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Archive for portugal

Where Sailors Reign in the Azores

By Linda Tancs

The Azores, an autonomous region of Portugal, are an archipelago in the mid-Atlantic. Each of the nine islands has a charm all its own, like vineyards planted in black lava fields in Pico and the cosmopolitan flair of the largest island, São Miguel. Faial is dominated by beech trees (faias, hence the name) and a huge mass of hydrangeas, but it’s equally known as a gathering place for the world’s sailors. Thanks to the locale’s reputation as a way station for international yachtsmen, Peter Café Sport is a pub and a hub at the marina in Horta. A rite of passage for tourists, it’s likely the best known sailors’ bar in the world.


To limit the spread of COVID-19, attractions may be closed or have partial closures. Please keep those affected by the virus in your thoughts and be sure to follow the safety practices advocated by the Centers for Disease Control. Stay safe, and be well.

Mechanical Music in Portugal

By Linda Tancs

Who doesn’t love a mechanical music maker like a music box? If you’re a fan of mechanical music, then head to the Museum of Mechanical Music in Pinhal Novo, Portugal. Their collection consists of more than 600 items that move exclusively through mechanical systems (like player pianos, music boxes, phonographs and pneumatic organs), mainly covering the period from the late 1800s until the 1930s. All in working order, an amazing fact about the exhibition is that it represents the collection of just one mechanical music aficionado, Luis Cangueiro, who began amassing his treasure in 1986. The museum is less than an hour’s drive from Lisbon.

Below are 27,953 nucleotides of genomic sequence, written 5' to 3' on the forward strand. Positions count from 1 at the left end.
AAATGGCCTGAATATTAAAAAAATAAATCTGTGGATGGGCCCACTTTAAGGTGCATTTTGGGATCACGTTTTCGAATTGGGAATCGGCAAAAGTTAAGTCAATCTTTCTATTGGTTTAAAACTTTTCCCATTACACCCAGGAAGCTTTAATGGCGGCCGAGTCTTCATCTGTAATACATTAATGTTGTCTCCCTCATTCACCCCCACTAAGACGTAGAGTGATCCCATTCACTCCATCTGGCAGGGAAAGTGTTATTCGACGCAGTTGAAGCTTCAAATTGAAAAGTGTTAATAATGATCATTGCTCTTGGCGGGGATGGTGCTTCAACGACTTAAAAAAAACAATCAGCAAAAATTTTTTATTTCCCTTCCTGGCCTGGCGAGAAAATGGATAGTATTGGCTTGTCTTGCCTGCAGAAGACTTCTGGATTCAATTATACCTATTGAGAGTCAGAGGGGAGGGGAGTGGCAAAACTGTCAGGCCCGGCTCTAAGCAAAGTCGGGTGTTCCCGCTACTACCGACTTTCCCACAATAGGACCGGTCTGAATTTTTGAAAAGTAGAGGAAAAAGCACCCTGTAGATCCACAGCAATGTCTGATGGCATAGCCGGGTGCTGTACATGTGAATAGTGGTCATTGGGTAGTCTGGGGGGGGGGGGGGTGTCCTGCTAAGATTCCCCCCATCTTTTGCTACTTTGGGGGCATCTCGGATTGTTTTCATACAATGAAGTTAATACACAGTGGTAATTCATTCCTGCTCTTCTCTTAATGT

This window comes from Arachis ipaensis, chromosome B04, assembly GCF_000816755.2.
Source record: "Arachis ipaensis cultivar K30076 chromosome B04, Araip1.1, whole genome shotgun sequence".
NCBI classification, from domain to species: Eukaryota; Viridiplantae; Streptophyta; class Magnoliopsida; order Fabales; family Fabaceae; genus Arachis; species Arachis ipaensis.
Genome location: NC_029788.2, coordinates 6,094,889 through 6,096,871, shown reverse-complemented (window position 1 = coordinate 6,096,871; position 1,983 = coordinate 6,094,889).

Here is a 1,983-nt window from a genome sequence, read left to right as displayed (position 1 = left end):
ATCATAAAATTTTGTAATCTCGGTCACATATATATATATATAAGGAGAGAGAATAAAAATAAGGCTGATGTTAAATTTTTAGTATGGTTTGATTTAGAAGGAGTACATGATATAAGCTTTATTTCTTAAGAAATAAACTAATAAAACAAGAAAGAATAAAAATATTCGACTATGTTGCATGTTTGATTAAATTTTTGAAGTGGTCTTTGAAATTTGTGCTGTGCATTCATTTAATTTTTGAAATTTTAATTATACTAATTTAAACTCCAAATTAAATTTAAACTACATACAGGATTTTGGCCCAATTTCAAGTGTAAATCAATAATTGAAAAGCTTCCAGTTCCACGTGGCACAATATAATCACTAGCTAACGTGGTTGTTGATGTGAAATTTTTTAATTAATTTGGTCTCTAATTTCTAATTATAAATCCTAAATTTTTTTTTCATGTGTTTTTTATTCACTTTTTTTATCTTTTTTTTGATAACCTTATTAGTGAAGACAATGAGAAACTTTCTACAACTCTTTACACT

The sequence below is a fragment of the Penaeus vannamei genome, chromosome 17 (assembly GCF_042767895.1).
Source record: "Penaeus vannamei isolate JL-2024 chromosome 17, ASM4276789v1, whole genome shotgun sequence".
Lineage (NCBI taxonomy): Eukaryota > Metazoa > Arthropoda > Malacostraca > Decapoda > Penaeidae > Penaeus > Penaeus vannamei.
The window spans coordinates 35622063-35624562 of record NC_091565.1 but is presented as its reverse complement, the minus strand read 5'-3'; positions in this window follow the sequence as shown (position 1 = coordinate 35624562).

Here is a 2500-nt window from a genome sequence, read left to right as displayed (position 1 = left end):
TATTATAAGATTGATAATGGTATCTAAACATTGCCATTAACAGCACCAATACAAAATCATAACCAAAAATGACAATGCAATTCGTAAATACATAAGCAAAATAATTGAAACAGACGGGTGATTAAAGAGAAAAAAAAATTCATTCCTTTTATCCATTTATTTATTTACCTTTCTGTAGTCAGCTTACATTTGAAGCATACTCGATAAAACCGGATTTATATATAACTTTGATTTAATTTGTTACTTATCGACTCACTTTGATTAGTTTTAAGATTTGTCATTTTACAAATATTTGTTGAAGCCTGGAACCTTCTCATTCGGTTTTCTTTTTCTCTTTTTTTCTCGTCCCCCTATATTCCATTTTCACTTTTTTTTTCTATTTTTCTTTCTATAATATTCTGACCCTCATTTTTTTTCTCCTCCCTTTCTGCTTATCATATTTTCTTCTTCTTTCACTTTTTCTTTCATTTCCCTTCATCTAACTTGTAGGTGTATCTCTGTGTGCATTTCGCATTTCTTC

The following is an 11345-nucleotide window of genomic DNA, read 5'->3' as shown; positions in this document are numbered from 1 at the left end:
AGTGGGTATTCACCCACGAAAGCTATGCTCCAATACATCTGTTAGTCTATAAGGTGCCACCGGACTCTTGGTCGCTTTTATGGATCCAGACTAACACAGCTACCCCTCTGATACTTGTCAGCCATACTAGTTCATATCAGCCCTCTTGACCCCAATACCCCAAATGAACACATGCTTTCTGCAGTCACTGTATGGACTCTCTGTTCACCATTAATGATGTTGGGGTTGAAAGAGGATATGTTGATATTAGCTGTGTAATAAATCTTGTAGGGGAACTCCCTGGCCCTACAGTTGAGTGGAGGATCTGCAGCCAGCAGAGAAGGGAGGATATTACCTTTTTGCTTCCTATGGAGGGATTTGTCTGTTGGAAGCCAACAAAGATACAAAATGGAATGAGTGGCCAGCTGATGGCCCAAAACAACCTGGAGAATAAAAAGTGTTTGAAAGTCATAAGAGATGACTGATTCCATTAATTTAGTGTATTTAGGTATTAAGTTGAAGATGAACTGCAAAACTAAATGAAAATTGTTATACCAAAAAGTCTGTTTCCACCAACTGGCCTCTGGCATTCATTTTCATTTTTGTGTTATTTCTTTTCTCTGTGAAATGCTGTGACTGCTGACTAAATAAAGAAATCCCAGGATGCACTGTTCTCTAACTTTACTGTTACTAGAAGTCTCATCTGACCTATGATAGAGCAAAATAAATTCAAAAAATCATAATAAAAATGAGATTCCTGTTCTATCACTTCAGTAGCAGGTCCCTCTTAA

As coronavirus proceeds, it is likely that the vast majority of us will be limited in our travels. But this, too, shall pass. Our love for travel remains, so Travelrific will continue offering travel inspiration in this medium. Please keep those affected by the virus in your thoughts and be sure to follow the safety practices advocated by the Centers for Disease Control. Stay safe, and be well.

Traveling by Wicker

By Linda Tancs

There are plenty of unusual means of transport around the world. Perhaps one of the most charming is the wicker toboggan in Portugal. Making its way from Monte to Funchal, the two-seated sleigh made of wood and wicker is piloted by two men (Carreiros) through the winding streets of Monte on a journey taking roughly 10 minutes. Begun around 1850, this unique mode of transportation predates the more modern cable car, another option if you’d prefer a more bird’s-eye view of scenic Madeira.

Sardine History in Portugal

By Linda Tancs

Sardines are an important part of Portuguese culture. In fact, the nutrient-rich relative of the herring is consumed at a rate of at least 12 pounds per person. The coastal city of Setubal is at the heart of the sardine industry; the first factory was founded there in 1880 to overcome the shortage of fish on the Breton coast. Get ready—sardine season runs from May through October. Be sure to enjoy it with a glass of the region’s globally acclaimed moscatel wine.

Paradores and Pousadas

By Linda Tancs